Best Way to Deal with a Whining Child

No matter what age your child, his constant whining and moaning will drive you to distraction. Some chil­dren are, by nature, prone to complain, and rarely have a smile on their face even they enjoy themselves. But in most instances, a child whines constantly for a reason, which might be

  • boredom,
  • sadness,
  • loneliness,
  • ill health,
  • physical discomfort or pain,
  • need for attention, or
  • anxiety

Whining Child Best Way to Deal with a Whining Child

First, have your child medically examined to rule out any health problems. This is absolutely essential since young chil­dren are often unable to specify the source of their discomfort (for example, an ear infection might result in irritability, and the child might not be able to tell you he has a pain in his ear). You may be surprised to discover that your child is whining constantly because he is ill.

Having ruled out the possibility of illness, then consider the circumstances in which your child’s whining occurs. Is it when you are busy with household chores or shopping? Is it when he can’t decide with what toy or game to play? Is it when he is with his friends? Is it when he is hungry? Could it be he is unhappy in your relationship with him? Think about these and any other potential sources of emotional discomfort. This analysis will help you see a pattern in your child’s whining. You may be able to identify the cause of his moaning, and then to follow a course of action that reduces your child’s need to relate to you in this way.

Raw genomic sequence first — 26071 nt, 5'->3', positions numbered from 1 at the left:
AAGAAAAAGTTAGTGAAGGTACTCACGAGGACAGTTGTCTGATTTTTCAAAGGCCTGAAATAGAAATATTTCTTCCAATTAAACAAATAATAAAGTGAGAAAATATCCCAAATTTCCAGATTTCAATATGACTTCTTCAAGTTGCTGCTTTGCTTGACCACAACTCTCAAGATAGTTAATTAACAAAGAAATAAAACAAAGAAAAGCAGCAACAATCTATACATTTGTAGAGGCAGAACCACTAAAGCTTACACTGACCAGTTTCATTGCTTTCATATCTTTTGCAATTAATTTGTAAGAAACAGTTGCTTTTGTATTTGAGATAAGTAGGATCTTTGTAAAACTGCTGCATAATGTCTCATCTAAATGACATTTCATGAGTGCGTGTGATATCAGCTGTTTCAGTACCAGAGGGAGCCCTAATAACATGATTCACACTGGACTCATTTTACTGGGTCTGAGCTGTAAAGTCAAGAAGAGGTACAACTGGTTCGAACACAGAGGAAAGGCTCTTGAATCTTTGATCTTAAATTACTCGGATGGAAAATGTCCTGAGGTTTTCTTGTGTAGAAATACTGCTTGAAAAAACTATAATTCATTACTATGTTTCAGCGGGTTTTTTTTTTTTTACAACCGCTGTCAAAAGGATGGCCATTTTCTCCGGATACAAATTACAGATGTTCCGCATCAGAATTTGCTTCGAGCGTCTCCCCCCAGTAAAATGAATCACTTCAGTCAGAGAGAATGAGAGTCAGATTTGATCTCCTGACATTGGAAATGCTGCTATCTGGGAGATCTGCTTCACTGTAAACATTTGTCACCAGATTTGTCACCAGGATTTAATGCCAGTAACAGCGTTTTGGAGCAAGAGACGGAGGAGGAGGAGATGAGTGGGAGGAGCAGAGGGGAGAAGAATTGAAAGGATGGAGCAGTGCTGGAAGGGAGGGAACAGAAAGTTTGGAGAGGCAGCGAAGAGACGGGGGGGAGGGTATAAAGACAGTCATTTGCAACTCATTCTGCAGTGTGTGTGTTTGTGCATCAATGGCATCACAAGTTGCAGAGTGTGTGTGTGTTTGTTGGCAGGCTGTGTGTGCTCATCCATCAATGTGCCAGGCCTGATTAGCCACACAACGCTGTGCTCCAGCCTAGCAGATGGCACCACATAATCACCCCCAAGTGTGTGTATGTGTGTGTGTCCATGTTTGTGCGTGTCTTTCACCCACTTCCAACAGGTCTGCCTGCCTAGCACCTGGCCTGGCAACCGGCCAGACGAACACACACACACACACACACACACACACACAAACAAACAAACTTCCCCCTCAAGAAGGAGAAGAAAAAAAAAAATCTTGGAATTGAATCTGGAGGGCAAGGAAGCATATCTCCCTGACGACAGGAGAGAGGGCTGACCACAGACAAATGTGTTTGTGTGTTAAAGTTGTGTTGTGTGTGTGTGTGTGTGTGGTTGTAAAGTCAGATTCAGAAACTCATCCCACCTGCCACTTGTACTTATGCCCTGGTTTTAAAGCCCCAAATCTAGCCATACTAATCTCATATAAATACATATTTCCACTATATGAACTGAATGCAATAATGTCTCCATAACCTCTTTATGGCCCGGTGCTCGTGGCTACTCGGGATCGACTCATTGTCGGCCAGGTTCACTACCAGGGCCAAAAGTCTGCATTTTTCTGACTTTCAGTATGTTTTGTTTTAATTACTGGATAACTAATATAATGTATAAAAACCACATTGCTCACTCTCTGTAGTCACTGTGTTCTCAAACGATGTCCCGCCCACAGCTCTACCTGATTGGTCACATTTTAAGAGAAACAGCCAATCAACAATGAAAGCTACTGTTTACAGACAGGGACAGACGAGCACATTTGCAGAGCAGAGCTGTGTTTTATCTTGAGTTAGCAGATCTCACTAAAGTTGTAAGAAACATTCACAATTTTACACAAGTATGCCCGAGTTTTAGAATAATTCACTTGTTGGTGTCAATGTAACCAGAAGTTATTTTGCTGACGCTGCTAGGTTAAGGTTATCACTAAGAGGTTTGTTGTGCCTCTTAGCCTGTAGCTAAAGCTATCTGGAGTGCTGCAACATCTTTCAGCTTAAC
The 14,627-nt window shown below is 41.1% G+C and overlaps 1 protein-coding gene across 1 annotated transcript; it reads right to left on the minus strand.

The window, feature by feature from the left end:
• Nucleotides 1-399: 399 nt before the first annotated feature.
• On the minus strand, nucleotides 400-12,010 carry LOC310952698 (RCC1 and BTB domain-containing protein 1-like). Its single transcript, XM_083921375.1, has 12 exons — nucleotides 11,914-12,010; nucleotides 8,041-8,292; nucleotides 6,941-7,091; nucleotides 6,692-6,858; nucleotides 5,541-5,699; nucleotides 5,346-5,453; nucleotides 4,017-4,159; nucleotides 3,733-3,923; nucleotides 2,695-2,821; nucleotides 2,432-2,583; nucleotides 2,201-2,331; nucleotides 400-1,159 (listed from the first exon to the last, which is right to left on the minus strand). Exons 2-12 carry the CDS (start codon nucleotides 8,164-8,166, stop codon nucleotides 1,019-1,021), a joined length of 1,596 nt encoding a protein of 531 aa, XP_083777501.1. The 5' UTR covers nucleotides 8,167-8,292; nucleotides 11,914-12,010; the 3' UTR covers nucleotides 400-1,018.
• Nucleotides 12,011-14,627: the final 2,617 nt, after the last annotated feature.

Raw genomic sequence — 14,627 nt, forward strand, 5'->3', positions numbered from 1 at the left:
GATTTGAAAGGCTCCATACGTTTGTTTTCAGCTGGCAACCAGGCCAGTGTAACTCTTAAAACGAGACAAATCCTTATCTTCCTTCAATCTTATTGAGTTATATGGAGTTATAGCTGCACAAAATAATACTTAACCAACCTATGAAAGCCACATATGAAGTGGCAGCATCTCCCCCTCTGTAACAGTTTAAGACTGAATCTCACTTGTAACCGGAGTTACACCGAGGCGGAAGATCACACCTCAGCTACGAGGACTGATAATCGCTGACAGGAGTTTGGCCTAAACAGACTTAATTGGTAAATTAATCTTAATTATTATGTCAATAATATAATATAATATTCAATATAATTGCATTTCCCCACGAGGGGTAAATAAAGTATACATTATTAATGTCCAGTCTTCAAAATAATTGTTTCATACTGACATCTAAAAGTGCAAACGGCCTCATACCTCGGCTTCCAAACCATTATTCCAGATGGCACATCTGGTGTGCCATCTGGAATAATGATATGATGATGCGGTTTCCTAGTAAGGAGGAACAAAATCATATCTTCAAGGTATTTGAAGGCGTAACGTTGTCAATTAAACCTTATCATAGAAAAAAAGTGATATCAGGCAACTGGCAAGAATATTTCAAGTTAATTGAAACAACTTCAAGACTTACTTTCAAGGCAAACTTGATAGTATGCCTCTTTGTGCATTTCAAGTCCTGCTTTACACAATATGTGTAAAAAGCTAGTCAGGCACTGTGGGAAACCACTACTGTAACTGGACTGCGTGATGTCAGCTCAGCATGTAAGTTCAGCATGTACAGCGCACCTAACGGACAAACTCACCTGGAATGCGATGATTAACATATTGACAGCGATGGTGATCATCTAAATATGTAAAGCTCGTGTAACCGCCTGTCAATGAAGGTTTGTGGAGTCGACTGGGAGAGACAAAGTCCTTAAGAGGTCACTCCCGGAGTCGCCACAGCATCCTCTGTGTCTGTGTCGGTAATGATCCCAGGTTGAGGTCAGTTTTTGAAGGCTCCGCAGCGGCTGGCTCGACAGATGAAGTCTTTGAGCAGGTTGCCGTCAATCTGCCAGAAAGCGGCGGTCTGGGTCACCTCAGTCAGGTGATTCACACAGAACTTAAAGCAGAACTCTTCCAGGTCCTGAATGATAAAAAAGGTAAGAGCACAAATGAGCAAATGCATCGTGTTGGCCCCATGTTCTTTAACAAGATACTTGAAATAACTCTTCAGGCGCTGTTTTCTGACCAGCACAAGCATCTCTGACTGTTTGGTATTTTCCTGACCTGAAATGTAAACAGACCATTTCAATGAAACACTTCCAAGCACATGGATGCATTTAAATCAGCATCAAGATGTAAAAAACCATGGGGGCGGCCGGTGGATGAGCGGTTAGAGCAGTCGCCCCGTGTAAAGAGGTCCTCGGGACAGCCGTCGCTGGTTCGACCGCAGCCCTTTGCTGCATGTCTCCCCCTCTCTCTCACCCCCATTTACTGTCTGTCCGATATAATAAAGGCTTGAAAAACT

Whining Child 1 Best Way to Deal with a Whining Child

In the end, you might discover that whining of this sort is simply part of your child’s personality. If so, it is likely to become less evident as he grows older because he’ll soon learn that other children prefer to be with peers who are pleasant, not complaining. In the meantime, let your child know how pleased you are when he doesn’t whine or moan, and try to ignore him when he does.

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